The ring on your finger, the fork in your hand, your laptop or mobile phone could have blood on it, if the metals have been bought from those who use the money to buy weapons such as in the DR Congo and Colombia.
Marian Harkin, Independent MEP, was one of those who voted to force businesses to make sure their purchases of these metals are not fuelling wars.
Now the MEPs and the EU states will negotiate on any issues they do not agree, and Ms Harkin has called on Taoiseach Enda Kenny to make sure Ireland backs the parliament’s position.
Amnesty International praised the MEPs for strengthening the original proposal but Business Europe, which represents business EU-wide, said it was deeply disappointed by the result.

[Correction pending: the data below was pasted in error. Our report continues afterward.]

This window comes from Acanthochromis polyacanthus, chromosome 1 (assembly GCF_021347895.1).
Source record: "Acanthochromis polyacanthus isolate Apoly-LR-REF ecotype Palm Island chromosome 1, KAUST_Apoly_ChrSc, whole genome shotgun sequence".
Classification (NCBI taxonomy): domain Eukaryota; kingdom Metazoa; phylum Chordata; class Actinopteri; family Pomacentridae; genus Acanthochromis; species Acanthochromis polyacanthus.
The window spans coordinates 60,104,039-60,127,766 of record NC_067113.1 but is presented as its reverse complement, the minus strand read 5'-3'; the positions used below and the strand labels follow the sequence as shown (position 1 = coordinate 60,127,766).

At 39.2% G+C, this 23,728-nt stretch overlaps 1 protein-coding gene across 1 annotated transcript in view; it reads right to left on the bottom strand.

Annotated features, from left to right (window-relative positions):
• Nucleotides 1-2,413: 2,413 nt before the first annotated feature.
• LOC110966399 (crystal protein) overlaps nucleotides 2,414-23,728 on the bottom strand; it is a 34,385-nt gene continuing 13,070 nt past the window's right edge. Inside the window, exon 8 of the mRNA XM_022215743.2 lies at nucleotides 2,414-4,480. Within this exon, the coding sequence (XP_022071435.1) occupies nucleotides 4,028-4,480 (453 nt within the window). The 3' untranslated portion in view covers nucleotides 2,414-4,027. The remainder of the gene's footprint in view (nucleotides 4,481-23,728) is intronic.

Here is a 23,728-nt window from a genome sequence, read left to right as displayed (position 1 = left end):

It say it will cost businesses to comply and will prove to be unenforceable.
Some EU funds are being used in ways that violate basic human rights, European Ombudsman Emily O’Reilly found when investigating how €350bn six-year structural funds were used.
A segregated neighbourhood for Roma; discrimination against women’s groups; job creation programmes for women; and institutions for those with disabilities instead of community-based services, were some of the ways member states spent EU money designed to create jobs, reduce poverty, and tackle social exclusion.
Ms O’Reilly made eight proposals to the Commission, including more frequent and thorough on-the-spot inspections; an online site where people can report fund abuses and violations of fundamental rights; strictly apply sanctions to countries that breach the rules; ensure national redress systems work; and provide training on fundamental rights.